Date of Graduation


Document Type


Degree Name

Master of Science in Civil Engineering (MSCE)

Degree Level



Civil Engineering


Andrew Braham

Committee Member

Kevin Hall

Second Committee Member

Cameron Murray


asphalt emulsion, Coulter counter, electrical sensing zone, emulsified asphalt, particle size, particle size analysis


As asphalt pavements develop distresses, pavement preservation, maintenance, and rehabilitation treatments are used to mitigate distresses and extend the life of the pavement. Many of these treatments utilize asphalt emulsion. Previous research has linked particle size to material properties including viscosity and storage stability. General statements have also been made about particle size influencing emulsion performance while other researchers have identified a trend between particle size and prime coat penetration. Even though literature discusses the importance of particle size, there is little guidance on the best practices of asphalt emulsion particle size analyses, specifically with a Coulter counter.

Data collected from eight emulsions was analyzed, and a recommended procedure for testing and analyzing particle size results using a Coulter counter was produced in the form of a draft ASTM specification. RStudio was used to identify correlations between particle size parameters and the additional tests.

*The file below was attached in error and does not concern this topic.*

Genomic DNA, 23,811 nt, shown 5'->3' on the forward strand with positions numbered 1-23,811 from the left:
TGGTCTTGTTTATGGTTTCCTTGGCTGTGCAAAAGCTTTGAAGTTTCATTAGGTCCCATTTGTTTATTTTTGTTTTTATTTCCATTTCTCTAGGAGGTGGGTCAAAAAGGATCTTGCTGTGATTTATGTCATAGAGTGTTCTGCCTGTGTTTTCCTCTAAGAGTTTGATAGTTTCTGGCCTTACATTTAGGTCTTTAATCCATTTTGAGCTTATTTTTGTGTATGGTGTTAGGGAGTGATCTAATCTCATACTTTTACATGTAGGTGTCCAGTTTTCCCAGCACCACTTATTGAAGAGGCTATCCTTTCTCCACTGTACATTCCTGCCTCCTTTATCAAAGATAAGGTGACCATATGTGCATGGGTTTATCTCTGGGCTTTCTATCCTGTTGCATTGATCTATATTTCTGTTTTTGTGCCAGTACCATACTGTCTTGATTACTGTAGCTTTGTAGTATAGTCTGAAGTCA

It is recommended to create three samples for each emulsion being tested and to test each sample three times. Each test should count at least 5,000 particles and a cumulative particle volume of at least 70,000 μm3. To provide values representative of the emulsion, the runs should be averaged together to represent the samples, and the samples should be averaged together to represent the emulsion. The ensure the runs are representative of the samples, the coefficient of variation of the mean particle size in the number basis should be less than 5%. The same is recommended for combining samples to represent the emulsion.

Particle size graphs should be shown as volume % versus particle size and utilize a smoothing technique by averaging up to 7 data points together to create a less cluttered graph. Finally, the analysis using RStudio identified moderate correlations between the viscosity test and the mean, d10, d50, d90, span and standard deviation of -0.548, -0.565, -0.543, -0.574, 0.427, and -0.474 respectively. These correlations along with guidelines from a particle size analyzer manufacturer led to the recommendation of reporting the mean, d50, and span, in the volume basis, as final results to describe a particle size distribution.

These recommendations and guidelines serve as a steppingstone to further research about the best practices of conducting particle size analyses on asphalt emulsions. The results should be validated and refined with a formal experimental matrix.